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Gee_Approach to Literacy Paper

Gee_Approach to Literacy Paper

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Published by Eliane Azzari

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Published by: Eliane Azzari on Sep 18, 2012
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A Situated Sociocultural Approach to Literacy and Technology
James Paul GeeMary Lou Fulton Presidential Professor of Literacy StudiesArizona State University james.gee@asu.edu
In this paper I will first sketch out the background to the approach I take to literacy andtechnology—an approach I would call “situated-sociocultural”. By this term I mean ablend of themes from work on situated cognition dealing with mind and learning andwork on sociocultural approaches to language, literacy, and technology. I will sketch outthis background by over viewing several interdisciplinary intellectual movements thathave arisen over the last few decades. I start with the New Literacy Studies and move onto Situated Cognition Studies, The New Literacies Studies, and the New Media LiteracyStudies.After my background sketch, I will turn to one specific application of the ideas in thissketch to the interactions between literacy and technology in and out of schools. Thisapplication starts with reading and ends with a discussion of video games.
The New Literacy Studies (NLS)
In my book 
Sociolinguistics and Literacies
(1990/1996/2007) I attempted to name what Isaw as an emerging new field of study. I called this field “The New Literacy Studies”.Today it is sometimes just referred to as the “NLS” (Brandt and Clinton 2002; Gee 2000;Hull & Schultz 2001; Pahl & Rowsel 2005, 2006; Prinsloo and Mignonne 1996; Street1993, 1995, 1997, 2005). And, of course, it is no longer new.The scholars I saw as composing the emerging field of the New Literacy Studies werepeople from linguistics, history, anthropology, rhetoric and composition studies, cultural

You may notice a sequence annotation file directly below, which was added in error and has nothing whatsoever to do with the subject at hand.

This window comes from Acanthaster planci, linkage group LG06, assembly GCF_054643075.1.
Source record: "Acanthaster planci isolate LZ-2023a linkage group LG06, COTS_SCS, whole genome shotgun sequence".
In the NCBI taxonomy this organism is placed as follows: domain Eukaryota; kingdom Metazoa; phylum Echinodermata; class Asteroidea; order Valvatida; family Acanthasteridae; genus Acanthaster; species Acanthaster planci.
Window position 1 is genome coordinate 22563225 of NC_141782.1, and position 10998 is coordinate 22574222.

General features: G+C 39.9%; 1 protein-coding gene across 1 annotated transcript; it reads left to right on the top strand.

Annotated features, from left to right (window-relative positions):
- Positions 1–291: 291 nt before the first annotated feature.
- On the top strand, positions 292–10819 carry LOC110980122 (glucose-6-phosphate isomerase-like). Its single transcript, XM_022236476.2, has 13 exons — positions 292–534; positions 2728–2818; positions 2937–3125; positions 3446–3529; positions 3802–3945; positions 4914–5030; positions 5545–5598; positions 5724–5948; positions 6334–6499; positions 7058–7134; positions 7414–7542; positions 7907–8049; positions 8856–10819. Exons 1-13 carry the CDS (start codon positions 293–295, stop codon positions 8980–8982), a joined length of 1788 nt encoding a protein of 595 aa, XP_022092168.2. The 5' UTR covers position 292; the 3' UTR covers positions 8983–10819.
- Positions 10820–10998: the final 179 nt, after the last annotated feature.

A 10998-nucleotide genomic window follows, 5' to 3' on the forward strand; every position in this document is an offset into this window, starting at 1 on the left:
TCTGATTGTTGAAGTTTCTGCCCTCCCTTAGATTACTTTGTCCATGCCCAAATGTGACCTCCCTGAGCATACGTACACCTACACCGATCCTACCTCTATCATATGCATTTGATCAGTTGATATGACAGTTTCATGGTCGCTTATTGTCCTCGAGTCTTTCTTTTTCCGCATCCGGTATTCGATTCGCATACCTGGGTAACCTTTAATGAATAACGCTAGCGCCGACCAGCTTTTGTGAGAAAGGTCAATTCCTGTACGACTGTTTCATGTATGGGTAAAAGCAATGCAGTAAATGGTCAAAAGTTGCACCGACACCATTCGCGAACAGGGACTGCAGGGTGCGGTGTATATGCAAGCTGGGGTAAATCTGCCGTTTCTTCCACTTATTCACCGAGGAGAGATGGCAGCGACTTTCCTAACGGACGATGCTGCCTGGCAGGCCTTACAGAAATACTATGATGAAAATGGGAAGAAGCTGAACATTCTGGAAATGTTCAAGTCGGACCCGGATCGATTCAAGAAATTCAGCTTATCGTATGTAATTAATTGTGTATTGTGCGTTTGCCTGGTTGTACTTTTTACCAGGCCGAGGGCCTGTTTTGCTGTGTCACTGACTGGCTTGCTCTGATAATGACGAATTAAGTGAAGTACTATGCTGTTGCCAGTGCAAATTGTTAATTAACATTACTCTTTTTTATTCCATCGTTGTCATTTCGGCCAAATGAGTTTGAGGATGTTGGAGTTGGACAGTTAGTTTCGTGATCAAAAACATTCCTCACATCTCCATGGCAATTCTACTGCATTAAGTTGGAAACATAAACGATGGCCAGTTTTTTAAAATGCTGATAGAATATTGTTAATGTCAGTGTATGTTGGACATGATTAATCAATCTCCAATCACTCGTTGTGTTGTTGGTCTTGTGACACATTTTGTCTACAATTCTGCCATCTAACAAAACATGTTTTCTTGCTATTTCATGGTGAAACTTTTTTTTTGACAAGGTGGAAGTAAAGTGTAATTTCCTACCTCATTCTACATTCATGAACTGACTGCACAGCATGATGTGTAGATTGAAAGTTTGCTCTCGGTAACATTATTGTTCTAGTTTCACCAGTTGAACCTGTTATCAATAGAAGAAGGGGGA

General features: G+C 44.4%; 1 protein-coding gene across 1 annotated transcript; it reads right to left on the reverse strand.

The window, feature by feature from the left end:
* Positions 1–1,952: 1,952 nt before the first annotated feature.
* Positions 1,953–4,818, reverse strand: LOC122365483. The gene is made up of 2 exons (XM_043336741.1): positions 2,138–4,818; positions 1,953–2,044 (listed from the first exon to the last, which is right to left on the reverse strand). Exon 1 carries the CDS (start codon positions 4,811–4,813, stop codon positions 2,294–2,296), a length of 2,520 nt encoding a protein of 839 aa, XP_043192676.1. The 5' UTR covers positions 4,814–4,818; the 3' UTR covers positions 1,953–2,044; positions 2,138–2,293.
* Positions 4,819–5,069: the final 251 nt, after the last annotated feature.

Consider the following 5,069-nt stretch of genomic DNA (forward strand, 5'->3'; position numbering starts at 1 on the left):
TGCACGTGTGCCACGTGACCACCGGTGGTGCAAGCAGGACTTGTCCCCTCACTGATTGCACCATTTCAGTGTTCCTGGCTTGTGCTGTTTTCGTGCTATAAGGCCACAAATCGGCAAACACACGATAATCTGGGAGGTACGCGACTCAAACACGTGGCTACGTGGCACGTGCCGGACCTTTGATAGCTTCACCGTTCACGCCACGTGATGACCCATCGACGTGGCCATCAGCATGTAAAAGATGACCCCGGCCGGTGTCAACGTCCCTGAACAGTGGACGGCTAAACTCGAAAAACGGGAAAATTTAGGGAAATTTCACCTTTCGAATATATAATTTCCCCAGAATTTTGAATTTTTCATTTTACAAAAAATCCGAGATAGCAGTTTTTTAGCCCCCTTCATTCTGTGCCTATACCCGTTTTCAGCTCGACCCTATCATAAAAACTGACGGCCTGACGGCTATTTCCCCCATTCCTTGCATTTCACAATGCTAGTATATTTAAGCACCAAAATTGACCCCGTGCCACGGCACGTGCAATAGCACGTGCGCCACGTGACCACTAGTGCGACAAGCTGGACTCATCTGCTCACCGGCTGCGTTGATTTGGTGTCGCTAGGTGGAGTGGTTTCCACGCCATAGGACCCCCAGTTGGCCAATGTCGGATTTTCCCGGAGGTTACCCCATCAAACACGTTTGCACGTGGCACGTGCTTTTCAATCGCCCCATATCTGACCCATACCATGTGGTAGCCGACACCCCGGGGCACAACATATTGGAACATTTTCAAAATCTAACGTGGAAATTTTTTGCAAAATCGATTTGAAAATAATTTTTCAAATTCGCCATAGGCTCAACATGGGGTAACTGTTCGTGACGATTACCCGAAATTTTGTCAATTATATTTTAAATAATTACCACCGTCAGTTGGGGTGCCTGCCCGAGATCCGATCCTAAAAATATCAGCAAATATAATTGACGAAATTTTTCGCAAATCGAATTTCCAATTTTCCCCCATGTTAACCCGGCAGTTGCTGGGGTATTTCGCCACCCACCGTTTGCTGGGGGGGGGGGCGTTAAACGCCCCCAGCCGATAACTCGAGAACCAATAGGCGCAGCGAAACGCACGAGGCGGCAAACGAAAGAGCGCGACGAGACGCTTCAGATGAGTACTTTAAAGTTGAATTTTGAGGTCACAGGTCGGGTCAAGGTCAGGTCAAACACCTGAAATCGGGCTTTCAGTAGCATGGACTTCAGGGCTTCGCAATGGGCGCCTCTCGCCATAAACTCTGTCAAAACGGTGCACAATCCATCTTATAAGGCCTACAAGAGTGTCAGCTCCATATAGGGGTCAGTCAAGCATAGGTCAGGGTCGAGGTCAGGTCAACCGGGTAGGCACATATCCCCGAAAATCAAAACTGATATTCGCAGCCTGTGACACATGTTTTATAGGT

2psychology, education, and other areas (e.g., Bazerman 1989; Cazden 1988; Cook-Gumperz 1986; Gee 1987; Graff 1979; Heath 1983; Sribner & Cole 1981; Scollon &Scollon 1981; Street 1984; Wertsch 1985). These scholars all came from differentdisciplines and wrote in different theoretical languages. Nonetheless, it seemed to methat they were converging on a coherent and shared view about literacy, though theynever did come to share a common language out of which they wrote.The NLS opposed a traditional psychological approach to literacy. Such an approachviewed literacy as a “cognitive phenomenon” and defined it in terms of mental states andmental processing. The “ability to read” and “the ability to write” were treated as thingspeople did inside their heads.The NLS saw literacy as something people did not inside their heads but inside society.It argued that literacy was not primarily a mental phenomenon, but, rather, a socioculturalone. Literacy was a social and cultural achievement—it was about ways of participatingin social and cultural groups—not just a mental achievement. Thus, literacy needed to beunderstood and studied in its full range of contexts—not just cognitive—but social,cultural, historical, and institutional, as well.Traditional psychology saw readers and writers as engaged in mental processes likedecoding, retrieving information, comprehension, inferencing, and so forth. The NLSsaw a readers and writers as engaged in social or cultural
. Written language isused differently in different practices by different social and cultural groups. And, in

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